MiniReview: "The Swimming-Pool Library" by Alan Hollinghurst



For some reason, publishers have had a hard time coming up with a cover for this novel that captures its spirit. Of the ones I've seen, this German cover is the best. 

What is it?

It’s one of the seminal works of gay literature, which (he says, red-faced) I’m only just getting around to reading, thirty years after its publication.


But what is it?

A novel by English writer Alan Hollinghurst, first published in 1988. It was his first novel.


Thank you for sticking to the established form for these reviews, John. Now, could you tell us something about it?

It’s a first-person narrative—  


Oh my God, this sounds like the beginning of a Literature 101 close reading.

No, but it’s important. I’ll start again: It’s told from the point of view of William Beckwith, a 25-year-old Londoner who doesn’t need to work because his family is wealthy and semi-aristocratic. He’s also gay, so he spends his days at the Corry (the Corinthian Club), where he works out a bit, swims more, and picks up guys.


Sounds like my kind of life!

For sure. And he’s gorgeous, so he has no trouble attracting partners.


Lovely. But, life being what it is, I imagine things gets complicated.

Yes, there is a plot. Whilst looking for sex in a public washroom, he meets an elderly gentleman who ends up by asking him to write his memoirs. Turns out this guy is gay and has had an interesting homosexual life going back to the First World War. So, parallelling the story of young Will’s carefree modern gay life (pre-AIDS)—which includes a lot of sexual encounters with a lot of guys—are extracts from the diary of this queer man from another generation, and in particular his falling in love with a young black man (boy) in Africa when he is living there as a colonial administrator in the 1920s, and his experiences of incarceration for indecent sexual acts in the 1950s.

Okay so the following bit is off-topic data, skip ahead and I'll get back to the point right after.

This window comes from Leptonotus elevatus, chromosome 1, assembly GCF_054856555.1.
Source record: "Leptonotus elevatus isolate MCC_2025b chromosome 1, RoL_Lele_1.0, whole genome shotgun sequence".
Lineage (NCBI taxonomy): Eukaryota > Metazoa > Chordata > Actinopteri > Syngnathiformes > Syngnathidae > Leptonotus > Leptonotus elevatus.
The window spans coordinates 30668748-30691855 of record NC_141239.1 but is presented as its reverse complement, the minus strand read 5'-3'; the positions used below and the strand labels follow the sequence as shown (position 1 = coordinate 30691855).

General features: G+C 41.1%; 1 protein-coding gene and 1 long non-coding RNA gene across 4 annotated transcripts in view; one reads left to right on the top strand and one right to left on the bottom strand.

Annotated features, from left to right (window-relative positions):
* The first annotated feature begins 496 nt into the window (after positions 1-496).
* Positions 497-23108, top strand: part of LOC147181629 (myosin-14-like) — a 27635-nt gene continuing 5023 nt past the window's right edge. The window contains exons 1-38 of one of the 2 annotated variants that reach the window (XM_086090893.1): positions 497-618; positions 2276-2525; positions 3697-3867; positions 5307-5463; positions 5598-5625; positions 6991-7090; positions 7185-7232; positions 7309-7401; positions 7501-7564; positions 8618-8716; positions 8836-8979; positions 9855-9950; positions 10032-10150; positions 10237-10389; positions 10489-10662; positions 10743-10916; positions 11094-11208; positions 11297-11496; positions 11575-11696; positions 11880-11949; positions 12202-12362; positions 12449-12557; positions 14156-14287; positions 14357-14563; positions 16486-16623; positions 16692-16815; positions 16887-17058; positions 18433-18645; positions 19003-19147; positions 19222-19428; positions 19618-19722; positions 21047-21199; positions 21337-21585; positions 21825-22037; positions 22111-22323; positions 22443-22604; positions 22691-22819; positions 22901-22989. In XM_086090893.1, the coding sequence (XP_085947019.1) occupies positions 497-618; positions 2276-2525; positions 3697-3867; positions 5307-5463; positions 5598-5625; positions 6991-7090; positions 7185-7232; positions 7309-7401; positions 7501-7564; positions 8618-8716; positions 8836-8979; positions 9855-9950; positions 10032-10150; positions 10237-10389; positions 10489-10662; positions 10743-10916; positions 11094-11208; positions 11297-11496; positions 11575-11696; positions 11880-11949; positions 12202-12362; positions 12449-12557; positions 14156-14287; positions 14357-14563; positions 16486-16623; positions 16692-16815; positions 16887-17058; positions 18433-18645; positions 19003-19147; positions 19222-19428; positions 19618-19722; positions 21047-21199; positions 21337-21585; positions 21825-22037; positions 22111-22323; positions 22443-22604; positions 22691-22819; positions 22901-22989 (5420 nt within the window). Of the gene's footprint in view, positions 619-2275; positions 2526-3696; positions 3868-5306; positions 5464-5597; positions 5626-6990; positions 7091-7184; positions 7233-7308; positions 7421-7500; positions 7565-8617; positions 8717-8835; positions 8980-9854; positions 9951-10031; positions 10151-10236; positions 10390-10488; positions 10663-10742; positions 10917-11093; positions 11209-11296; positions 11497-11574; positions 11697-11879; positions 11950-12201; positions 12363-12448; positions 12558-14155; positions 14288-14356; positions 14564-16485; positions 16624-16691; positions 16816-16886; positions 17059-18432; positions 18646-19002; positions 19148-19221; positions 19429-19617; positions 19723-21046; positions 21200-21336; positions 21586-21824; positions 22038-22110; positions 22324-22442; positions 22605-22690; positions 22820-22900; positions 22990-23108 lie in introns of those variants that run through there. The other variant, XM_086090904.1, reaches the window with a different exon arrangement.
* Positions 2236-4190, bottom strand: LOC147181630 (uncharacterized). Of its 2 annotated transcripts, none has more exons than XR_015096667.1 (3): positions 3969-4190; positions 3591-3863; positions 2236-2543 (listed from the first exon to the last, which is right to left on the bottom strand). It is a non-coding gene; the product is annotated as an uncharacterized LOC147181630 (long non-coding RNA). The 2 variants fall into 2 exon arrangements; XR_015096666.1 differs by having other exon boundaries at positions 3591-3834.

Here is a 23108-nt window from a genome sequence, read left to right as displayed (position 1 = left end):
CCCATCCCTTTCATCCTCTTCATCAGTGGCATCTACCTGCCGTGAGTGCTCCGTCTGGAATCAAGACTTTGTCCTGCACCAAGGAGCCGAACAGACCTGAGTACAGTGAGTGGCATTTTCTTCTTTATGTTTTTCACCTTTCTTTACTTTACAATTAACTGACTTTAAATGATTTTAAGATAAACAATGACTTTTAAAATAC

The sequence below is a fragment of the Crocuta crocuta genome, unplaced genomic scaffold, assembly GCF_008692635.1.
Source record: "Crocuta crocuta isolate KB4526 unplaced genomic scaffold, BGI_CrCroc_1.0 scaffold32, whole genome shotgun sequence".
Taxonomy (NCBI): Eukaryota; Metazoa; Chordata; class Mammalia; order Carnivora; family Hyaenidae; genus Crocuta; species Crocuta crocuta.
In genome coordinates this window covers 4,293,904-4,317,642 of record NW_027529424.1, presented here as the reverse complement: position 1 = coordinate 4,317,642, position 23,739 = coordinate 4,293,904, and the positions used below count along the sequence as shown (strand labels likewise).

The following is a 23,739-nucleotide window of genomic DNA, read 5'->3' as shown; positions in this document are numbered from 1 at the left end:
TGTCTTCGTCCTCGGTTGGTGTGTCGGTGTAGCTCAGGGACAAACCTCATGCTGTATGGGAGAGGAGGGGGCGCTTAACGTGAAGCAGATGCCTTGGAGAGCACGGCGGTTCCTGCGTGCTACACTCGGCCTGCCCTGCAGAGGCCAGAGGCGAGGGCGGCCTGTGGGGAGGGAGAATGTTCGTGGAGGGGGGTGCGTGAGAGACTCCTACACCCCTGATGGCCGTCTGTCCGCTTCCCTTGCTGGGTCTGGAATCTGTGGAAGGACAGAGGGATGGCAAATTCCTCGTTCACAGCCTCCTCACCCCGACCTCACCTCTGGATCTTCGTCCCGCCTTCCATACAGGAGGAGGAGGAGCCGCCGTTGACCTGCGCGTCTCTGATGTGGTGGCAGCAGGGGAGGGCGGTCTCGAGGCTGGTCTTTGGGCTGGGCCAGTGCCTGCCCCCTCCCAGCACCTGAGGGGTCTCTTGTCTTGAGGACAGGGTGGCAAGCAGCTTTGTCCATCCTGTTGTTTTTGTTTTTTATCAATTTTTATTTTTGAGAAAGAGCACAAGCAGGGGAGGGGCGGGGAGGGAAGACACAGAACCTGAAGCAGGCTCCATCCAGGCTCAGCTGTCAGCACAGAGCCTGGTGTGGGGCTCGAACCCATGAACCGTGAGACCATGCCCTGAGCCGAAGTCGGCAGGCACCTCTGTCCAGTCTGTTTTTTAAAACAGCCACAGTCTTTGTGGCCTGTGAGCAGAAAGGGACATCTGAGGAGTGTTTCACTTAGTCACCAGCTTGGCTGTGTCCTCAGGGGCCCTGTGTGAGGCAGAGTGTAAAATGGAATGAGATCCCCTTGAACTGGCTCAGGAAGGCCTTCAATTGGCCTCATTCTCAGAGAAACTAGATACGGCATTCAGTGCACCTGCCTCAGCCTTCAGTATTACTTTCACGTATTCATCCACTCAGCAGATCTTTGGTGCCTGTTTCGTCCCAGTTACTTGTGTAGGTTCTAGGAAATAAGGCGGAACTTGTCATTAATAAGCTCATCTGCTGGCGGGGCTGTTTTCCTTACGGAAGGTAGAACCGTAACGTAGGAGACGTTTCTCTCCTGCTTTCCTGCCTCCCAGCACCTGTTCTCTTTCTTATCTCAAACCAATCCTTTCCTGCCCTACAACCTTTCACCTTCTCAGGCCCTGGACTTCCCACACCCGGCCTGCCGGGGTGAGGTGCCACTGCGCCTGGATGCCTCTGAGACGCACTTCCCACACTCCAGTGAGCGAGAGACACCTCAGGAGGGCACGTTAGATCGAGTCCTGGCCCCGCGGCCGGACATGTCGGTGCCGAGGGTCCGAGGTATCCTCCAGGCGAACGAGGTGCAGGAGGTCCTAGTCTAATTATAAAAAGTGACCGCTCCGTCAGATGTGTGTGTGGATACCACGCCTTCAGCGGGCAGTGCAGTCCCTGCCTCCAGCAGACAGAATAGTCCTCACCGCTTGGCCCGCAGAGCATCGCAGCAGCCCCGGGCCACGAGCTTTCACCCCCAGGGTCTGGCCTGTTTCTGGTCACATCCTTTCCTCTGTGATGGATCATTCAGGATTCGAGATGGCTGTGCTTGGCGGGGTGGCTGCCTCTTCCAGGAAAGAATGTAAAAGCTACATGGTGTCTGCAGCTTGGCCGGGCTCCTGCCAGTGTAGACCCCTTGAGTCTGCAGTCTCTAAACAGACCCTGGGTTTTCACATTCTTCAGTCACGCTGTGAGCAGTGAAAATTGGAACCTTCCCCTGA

So, how was it for you?

Absolutely fabulous! I can’t say enough positive things about this book. Hollinghurst is a gorgeous writer, really the best. He writes sublimely about love and about sex. The latter scenes are wonderfully erotic, perhaps the best gay sex scenes I’ve ever read. But he also writes of the romance and idealism of gay life, and it is perhaps for this quality that I am totally in love with his writing, and in particular with this novel.

But the novel is also laugh-out-loud funny at times (something I haven’t particularly found in the two other Hollinghurst novels I’ve read, witty as they sometimes were). And it has to be said, he covers pretty much all the bases of gay life: love, longing, loving sex, mindless sex, kinkiness, queens and twinks and bears, gay bars, public toilets, romantic love, the obsession with the body, homophobia, hate crimes, issues with the criminal justice system. It’s all here. And it’s all tied up in an immensely readable, intelligent, complex and involving tale.


Stars (using the Michelin system)?



Sorry, John, did I hear you right? This has almost never happened. Did you say three stars?


Yes, three! The best novel I’ve read on modern gay life. There, I’ve said it.

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